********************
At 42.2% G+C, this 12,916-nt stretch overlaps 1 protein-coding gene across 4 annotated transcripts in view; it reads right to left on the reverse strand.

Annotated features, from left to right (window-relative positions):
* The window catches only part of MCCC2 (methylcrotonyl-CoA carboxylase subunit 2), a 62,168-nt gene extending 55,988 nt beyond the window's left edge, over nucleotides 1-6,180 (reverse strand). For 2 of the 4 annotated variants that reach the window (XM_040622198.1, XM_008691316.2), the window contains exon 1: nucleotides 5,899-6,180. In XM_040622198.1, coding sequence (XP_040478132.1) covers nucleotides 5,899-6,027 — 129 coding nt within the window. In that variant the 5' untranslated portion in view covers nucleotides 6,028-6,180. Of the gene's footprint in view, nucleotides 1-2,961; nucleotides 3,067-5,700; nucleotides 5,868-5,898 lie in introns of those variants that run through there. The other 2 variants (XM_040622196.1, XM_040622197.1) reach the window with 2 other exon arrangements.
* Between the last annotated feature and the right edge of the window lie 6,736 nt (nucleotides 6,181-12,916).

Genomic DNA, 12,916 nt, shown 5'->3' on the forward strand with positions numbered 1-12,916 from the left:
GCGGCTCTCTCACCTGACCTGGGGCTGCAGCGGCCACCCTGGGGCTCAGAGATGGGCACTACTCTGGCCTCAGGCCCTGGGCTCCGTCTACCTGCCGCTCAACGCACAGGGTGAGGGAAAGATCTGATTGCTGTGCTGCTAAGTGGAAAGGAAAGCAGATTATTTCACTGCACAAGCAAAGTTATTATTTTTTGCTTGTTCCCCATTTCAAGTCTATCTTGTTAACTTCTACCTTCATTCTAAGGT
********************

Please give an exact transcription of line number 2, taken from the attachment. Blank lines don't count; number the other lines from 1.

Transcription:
Annotated features, from left to right (window-relative positions):